Saturday, March 6, 2010

NETRIGHT reminds gov't of promise to women

NETRIGHT reminds gov't of promise to women

As we mark International Women's Day (IWD), the Network for Women's Rights in Ghana (NETRIGHT) would like to congratulate all women in Ghana for their contributions towards their own empowerment and gender equality in the face of the many barriers that confront them.

NETRIGHT also wishes to use the occasion to call on the Government of Ghana to translate its promises to promoting women's rights as contained in its party manifesto into concrete actions to achieve true equality for women.

This year's celebration of International Women's Day which falls on March 8 is particularly relevant as an important milestone. Beijing + 15 is being celebrated, with the United Nations Commission on the Status of Women (CSW) currently holding its 54th Session in New York to review progress towards gender equality since the hosting of the ground- breaking Fourth World Conference on Women.

Even though a number of conferences on women have been organised since 1975, it was after the landmark Conference on Women in Beijing in 1995 that the global community came up with an internationally agreed plan, namely, the Beijing Platform for Action, to address the many barriers women face in achieving full equality.

The Platform for Action contains 12 critical areas of concern to women in Ghana. There has been some level of progress in meeting the targets set around issues such as Girl Child Education and Violence Against Women. Yet even as women continue to work hard and advocate for concrete actions to address their concerns, the overall advance towards gender equality and promotion of women's rights has been slow and with little effect in terms of real changes in women's lives.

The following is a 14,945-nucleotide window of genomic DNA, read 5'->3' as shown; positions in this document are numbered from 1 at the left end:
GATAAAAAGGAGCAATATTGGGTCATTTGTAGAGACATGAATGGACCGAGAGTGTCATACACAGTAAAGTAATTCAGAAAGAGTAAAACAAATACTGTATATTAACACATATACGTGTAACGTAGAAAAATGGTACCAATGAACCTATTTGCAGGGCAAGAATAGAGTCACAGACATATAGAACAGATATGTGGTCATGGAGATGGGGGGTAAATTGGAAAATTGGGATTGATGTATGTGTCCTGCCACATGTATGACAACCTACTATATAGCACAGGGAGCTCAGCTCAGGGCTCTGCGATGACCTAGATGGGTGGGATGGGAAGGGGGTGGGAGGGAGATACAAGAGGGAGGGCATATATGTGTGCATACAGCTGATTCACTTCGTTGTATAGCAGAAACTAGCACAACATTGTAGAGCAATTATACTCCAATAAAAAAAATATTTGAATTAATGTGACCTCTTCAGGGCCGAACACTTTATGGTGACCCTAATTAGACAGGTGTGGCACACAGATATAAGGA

In Ghana, women's political participation is not rising in any significant way. Indeed the last national elections in Parliament saw a reduction in. women's representation in Parliament from 9.6 percent to 8.6 percent. This is in spite of the keen interest women have demonstrated as public decision-makers.

In the area of employment, many women in Ghana are active in the work force but more than half of them are in vulnerable jobs either as self-employed persons or as unpaid family workers in the informal economy with minimum access to credit. Women also have lower inheritance and ownership rights.

Women's health, especially reproductive health is another area of major concern. Unacceptably high levels of death occur every year III Ghana from complications related to pregnancy and child birth. On violence against women, even as the Domestic Violence Law has been passed, implementation has been slow and opposing violence against women in its entirety and holding perpetrators accountable is still a critical issue.

As we celebrate Women's Day therefore, we need to seize upon the excitement around the Beijing + 15 review processes to continue to demand accountability to women's rights and gender equality. This means we have to strengthen our coalitions and mobilisation efforts and demand the needed resources to translate global and national commitments into actions that point out that "progress for women is progress for all" as this year's theme says. A real difference in the lives of Ghanaian women is what is needed after the Beijing + 15 review meeting.

Issued by NETRIGHT on March 5, 2010

Signed by Convenor, Akua Britwum

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